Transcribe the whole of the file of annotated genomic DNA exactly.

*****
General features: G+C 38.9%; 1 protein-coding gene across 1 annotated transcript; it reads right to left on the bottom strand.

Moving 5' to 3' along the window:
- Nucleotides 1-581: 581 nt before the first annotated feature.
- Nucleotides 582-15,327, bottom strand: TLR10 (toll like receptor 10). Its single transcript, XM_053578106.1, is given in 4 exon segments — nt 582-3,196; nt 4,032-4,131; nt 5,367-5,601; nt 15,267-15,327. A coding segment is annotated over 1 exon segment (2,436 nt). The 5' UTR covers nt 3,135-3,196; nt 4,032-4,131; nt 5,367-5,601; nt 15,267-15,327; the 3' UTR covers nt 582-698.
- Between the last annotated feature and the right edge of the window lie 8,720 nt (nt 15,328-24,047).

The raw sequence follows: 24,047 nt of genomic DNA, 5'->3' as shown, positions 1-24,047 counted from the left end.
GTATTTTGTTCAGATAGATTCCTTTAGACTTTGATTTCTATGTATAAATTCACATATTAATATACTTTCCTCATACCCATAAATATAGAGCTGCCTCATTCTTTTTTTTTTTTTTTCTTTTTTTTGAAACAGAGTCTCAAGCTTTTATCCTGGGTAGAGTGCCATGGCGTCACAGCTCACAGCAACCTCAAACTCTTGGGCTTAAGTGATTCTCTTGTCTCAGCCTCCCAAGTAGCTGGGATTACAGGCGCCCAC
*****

General features: G+C 38.9%; 1 protein-coding gene across 1 annotated transcript; it reads right to left on the bottom strand.

Moving 5' to 3' along the window:
- Nucleotides 1-581: 581 nt before the first annotated feature.
- Nucleotides 582-15,327, bottom strand: TLR10 (toll like receptor 10). Its single transcript, XM_053578106.1, is given in 4 exon segments — nt 582-3,196; nt 4,032-4,131; nt 5,367-5,601; nt 15,267-15,327. A coding segment is annotated over 1 exon segment (2,436 nt). The 5' UTR covers nt 3,135-3,196; nt 4,032-4,131; nt 5,367-5,601; nt 15,267-15,327; the 3' UTR covers nt 582-698.
- Between the last annotated feature and the right edge of the window lie 8,720 nt (nt 15,328-24,047).

The raw sequence follows: 24,047 nt of genomic DNA, 5'->3' as shown, positions 1-24,047 counted from the left end.
GTATTTTGTTCAGATAGATTCCTTTAGACTTTGATTTCTATGTATAAATTCACATATTAATATACTTTCCTCATACCCATAAATATAGAGCTGCCTCATTCTTTTTTTTTTTTTTTCTTTTTTTTGAAACAGAGTCTCAAGCTTTTATCCTGGGTAGAGTGCCATGGCGTCACAGCTCACAGCAACCTCAAACTCTTGGGCTTAAGTGATTCTCTTGTCTCAGCCTCCCAAGTAGCTGGGATTACAGGCGCCCAC